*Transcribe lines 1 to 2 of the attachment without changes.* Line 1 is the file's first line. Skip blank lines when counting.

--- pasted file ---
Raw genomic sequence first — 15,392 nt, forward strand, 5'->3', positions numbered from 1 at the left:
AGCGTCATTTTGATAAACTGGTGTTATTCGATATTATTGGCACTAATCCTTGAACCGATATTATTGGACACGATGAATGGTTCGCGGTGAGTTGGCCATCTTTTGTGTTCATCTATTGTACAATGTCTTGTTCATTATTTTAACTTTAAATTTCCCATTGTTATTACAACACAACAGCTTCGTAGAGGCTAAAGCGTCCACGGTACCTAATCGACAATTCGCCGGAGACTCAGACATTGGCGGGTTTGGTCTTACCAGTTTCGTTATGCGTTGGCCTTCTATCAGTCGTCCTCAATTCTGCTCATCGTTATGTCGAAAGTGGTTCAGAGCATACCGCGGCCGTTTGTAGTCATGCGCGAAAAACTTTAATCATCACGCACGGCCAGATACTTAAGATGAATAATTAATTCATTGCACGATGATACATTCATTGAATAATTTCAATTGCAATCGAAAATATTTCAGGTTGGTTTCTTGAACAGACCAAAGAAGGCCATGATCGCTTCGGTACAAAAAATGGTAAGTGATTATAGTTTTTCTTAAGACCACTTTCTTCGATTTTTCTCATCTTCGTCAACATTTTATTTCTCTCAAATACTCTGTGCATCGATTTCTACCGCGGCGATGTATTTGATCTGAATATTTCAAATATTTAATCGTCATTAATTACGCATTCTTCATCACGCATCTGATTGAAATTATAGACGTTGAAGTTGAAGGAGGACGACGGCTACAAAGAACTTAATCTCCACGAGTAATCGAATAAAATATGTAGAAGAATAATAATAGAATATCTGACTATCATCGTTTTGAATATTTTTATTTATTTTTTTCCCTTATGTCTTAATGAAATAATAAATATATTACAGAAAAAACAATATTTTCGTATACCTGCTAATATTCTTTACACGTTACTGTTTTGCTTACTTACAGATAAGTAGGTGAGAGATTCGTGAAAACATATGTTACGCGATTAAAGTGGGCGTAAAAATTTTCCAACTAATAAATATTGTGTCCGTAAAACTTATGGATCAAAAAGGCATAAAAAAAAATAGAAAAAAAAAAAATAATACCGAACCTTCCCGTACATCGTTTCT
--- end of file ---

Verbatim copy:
Raw genomic sequence first — 15,392 nt, forward strand, 5'->3', positions numbered from 1 at the left:
AGCGTCATTTTGATAAACTGGTGTTATTCGATATTATTGGCACTAATCCTTGAACCGATATTATTGGACACGATGAATGGTTCGCGGTGAGTTGGCCATCTTTTGTGTTCATCTATTGTACAATGTCTTGTTCATTATTTTAACTTTAAATTTCCCATTGTTATTACAACACAACAGCTTCGTAGAGGCTAAAGCGTCCACGGTACCTAATCGACAATTCGCCGGAGACTCAGACATTGGCGGGTTTGGTCTTACCAGTTTCGTTATGCGTTGGCCTTCTATCAGTCGTCCTCAATTCTGCTCATCGTTATGTCGAAAGTGGTTCAGAGCATACCGCGGCCGTTTGTAGTCATGCGCGAAAAACTTTAATCATCACGCACGGCCAGATACTTAAGATGAATAATTAATTCATTGCACGATGATACATTCATTGAATAATTTCAATTGCAATCGAAAATATTTCAGGTTGGTTTCTTGAACAGACCAAAGAAGGCCATGATCGCTTCGGTACAAAAAATGGTAAGTGATTATAGTTTTTCTTAAGACCACTTTCTTCGATTTTTCTCATCTTCGTCAACATTTTATTTCTCTCAAATACTCTGTGCATCGATTTCTACCGCGGCGATGTATTTGATCTGAATATTTCAAATATTTAATCGTCATTAATTACGCATTCTTCATCACGCATCTGATTGAAATTATAGACGTTGAAGTTGAAGGAGGACGACGGCTACAAAGAACTTAATCTCCACGAGTAATCGAATAAAATATGTAGAAGAATAATAATAGAATATCTGACTATCATCGTTTTGAATATTTTTATTTATTTTTTTCCCTTATGTCTTAATGAAATAATAAATATATTACAGAAAAAACAATATTTTCGTATACCTGCTAATATTCTTTACACGTTACTGTTTTGCTTACTTACAGATAAGTAGGTGAGAGATTCGTGAAAACATATGTTACGCGATTAAAGTGGGCGTAAAAATTTTCCAACTAATAAATATTGTGTCCGTAAAACTTATGGATCAAAAAGGCATAAAAAAAAATAGAAAAAAAAAAAATAATACCGAACCTTCCCGTACATCGTTTCT